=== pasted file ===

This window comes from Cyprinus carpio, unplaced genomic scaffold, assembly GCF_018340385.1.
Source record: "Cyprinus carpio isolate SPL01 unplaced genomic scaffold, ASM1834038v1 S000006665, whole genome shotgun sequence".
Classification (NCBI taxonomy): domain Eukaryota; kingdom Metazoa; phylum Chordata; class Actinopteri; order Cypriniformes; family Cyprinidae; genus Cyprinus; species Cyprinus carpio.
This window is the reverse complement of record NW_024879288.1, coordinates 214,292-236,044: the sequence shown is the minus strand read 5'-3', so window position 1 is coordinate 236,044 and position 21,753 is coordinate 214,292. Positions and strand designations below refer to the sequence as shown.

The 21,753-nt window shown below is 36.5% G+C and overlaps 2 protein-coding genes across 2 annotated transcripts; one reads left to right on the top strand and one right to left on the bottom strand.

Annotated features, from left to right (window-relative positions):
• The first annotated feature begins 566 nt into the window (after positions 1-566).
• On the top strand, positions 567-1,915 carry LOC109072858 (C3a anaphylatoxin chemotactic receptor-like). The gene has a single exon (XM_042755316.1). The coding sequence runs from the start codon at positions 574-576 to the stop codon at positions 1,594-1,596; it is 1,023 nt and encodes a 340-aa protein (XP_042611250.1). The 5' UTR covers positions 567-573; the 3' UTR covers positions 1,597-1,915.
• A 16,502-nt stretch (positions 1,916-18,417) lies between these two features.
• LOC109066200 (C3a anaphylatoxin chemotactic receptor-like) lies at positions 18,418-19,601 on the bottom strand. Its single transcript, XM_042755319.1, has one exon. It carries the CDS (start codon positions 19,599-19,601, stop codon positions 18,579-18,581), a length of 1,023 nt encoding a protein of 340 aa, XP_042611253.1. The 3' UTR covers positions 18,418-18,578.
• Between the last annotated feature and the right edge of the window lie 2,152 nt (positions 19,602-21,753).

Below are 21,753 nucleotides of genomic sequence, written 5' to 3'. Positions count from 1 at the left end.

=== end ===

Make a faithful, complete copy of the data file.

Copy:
This window comes from Cyprinus carpio, unplaced genomic scaffold, assembly GCF_018340385.1.
Source record: "Cyprinus carpio isolate SPL01 unplaced genomic scaffold, ASM1834038v1 S000006665, whole genome shotgun sequence".
Classification (NCBI taxonomy): domain Eukaryota; kingdom Metazoa; phylum Chordata; class Actinopteri; order Cypriniformes; family Cyprinidae; genus Cyprinus; species Cyprinus carpio.
This window is the reverse complement of record NW_024879288.1, coordinates 214,292-236,044: the sequence shown is the minus strand read 5'-3', so window position 1 is coordinate 236,044 and position 21,753 is coordinate 214,292. Positions and strand designations below refer to the sequence as shown.

The 21,753-nt window shown below is 36.5% G+C and overlaps 2 protein-coding genes across 2 annotated transcripts; one reads left to right on the top strand and one right to left on the bottom strand.

Annotated features, from left to right (window-relative positions):
• The first annotated feature begins 566 nt into the window (after positions 1-566).
• On the top strand, positions 567-1,915 carry LOC109072858 (C3a anaphylatoxin chemotactic receptor-like). The gene has a single exon (XM_042755316.1). The coding sequence runs from the start codon at positions 574-576 to the stop codon at positions 1,594-1,596; it is 1,023 nt and encodes a 340-aa protein (XP_042611250.1). The 5' UTR covers positions 567-573; the 3' UTR covers positions 1,597-1,915.
• A 16,502-nt stretch (positions 1,916-18,417) lies between these two features.
• LOC109066200 (C3a anaphylatoxin chemotactic receptor-like) lies at positions 18,418-19,601 on the bottom strand. Its single transcript, XM_042755319.1, has one exon. It carries the CDS (start codon positions 19,599-19,601, stop codon positions 18,579-18,581), a length of 1,023 nt encoding a protein of 340 aa, XP_042611253.1. The 3' UTR covers positions 18,418-18,578.
• Between the last annotated feature and the right edge of the window lie 2,152 nt (positions 19,602-21,753).

Below are 21,753 nucleotides of genomic sequence, written 5' to 3'. Positions count from 1 at the left end.